When buying into a sectional title development, monthly levies and potential special levies are often deterring factors that could put off potential investors.

Gerhard van der Linde, Seeff’s MD in Pretoria East, says while many people have the perception that levies are an expensive and sometimes unnecessary expenditure, it is important for buyers to keep in mind that no type of property ownership comes without expenses.

Levies are important for the maintenance and upkeep of any scheme. Owning freehold property also has many associated costs and in fact more responsibilities than merely paying levies to a Body Corporate.

Levies in sectional title complexes are typically used for things like security, reparations, maintenance like repainting the building, the servicing of pools, clubhouses, parks, gardens, play areas and other communal areas.

The running costs of maintaining the scheme, administration and the paying of salaries to the caretaker, cleaners, security guards etc. are also covered from the levies”.

Van der Linde says owners of freehold property have many monthly costs beside their bond repayments that include things like insurance, refuse removal costs, security features, ongoing maintenance, repairs and garden services.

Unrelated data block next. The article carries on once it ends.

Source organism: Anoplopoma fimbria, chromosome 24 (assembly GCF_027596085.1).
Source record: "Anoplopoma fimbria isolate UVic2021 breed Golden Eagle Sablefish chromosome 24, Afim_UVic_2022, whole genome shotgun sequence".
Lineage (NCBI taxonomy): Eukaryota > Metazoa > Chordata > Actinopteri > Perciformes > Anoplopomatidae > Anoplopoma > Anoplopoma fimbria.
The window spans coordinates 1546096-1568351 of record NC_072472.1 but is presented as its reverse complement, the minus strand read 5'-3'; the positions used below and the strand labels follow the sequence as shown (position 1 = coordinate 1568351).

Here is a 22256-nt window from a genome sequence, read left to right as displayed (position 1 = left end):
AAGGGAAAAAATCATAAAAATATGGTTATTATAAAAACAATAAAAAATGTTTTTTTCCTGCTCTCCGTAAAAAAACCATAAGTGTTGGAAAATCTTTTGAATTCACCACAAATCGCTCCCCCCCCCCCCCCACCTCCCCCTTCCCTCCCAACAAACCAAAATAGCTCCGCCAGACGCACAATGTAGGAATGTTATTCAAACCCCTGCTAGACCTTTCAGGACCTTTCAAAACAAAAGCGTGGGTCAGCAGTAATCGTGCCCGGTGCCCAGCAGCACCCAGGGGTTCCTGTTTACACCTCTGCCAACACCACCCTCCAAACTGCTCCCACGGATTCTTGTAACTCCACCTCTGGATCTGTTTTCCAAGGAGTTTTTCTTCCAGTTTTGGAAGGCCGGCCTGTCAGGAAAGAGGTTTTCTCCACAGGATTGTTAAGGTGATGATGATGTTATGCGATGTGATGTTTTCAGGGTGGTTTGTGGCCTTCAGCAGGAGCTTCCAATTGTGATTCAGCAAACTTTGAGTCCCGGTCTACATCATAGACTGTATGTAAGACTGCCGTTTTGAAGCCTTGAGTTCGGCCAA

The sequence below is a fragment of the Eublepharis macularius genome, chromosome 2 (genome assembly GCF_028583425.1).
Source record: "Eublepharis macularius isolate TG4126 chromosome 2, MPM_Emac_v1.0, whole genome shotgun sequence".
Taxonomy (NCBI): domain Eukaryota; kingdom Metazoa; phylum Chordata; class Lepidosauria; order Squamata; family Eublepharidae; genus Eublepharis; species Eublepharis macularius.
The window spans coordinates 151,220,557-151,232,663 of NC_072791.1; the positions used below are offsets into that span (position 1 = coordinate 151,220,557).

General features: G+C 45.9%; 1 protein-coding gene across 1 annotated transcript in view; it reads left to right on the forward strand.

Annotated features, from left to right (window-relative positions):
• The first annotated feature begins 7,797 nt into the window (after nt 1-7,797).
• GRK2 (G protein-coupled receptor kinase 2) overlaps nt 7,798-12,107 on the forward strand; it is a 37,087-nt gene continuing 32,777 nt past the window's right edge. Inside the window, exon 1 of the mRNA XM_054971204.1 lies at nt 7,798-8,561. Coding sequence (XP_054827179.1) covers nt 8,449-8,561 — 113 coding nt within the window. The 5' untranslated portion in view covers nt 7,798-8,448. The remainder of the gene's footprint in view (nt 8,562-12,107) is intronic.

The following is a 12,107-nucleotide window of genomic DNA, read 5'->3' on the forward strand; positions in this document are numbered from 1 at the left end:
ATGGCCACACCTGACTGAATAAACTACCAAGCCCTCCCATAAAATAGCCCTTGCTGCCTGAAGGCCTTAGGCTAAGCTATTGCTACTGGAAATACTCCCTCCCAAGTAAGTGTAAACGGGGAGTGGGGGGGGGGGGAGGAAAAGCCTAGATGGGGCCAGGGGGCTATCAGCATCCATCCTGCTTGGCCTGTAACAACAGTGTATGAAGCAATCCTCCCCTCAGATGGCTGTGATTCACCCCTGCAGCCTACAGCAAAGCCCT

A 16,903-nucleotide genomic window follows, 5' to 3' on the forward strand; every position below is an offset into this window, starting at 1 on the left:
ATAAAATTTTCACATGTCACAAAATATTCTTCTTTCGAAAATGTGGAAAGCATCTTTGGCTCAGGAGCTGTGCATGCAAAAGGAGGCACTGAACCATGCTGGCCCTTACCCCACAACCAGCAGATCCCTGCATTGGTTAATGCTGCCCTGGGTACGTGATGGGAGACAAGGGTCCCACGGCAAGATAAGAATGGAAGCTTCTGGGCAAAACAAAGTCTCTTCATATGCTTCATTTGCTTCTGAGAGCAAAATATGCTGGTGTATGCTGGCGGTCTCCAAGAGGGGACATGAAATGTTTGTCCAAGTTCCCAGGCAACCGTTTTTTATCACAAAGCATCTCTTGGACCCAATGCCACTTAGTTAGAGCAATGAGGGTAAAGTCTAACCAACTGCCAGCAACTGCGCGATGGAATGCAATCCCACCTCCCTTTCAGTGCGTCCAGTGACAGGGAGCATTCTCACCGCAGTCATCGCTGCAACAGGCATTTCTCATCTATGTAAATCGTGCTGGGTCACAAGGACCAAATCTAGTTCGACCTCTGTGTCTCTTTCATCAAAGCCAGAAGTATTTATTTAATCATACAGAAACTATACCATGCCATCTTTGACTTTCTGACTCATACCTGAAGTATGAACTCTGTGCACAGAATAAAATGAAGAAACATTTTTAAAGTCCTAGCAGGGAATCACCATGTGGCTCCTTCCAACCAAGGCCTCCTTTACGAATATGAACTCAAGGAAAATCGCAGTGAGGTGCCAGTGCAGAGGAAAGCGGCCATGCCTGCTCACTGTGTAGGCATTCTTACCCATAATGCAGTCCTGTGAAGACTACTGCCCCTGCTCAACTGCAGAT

“However, freehold owners often need to be involved hands on in the upkeep of their home and also have to source their own service providers for all the respective services that they need.

This can become a time consuming responsibility – one that you are spared from when you pay levies to a sectional title scheme”.

Van der Linde continues that the levy is determined by the trustees of the sectional title scheme.

“An owner has access to the financial records of the scheme and should have a very clear understanding of how the levies are calculated. As an owner in a scheme you should attend the meetings of the scheme where these proposals are motivated and debated.

The trustees are appointed by the Body Corporate and once the budget for the financial year is determined and approved by the trustees this amount is then divided into a monthly levy among all the owners – based on the participation quote in the scheme.

Owners with bigger units will be required to pay a higher levy compared to an owner with a smaller unit”.

Van der Linde concludes that the cost of maintenance and repairs should be provided for in a sectional scheme’s ten year maintenance, repair and replacement plan and should be included in the scheme’s reserve budget.

“The Body Corporate may only raise special levies in certain circumstances after the trustees have passed a written trustee solution to raise such levies.

Special levies may not be raised for normal maintenance expenses – as the special levy must meet an urgent expense.

Should the trustees raise a special levy that is not urgent or necessary; an owner may approach the Community Schemes Ombud Service”.



Tracey Brown
Author: Tracey Brown


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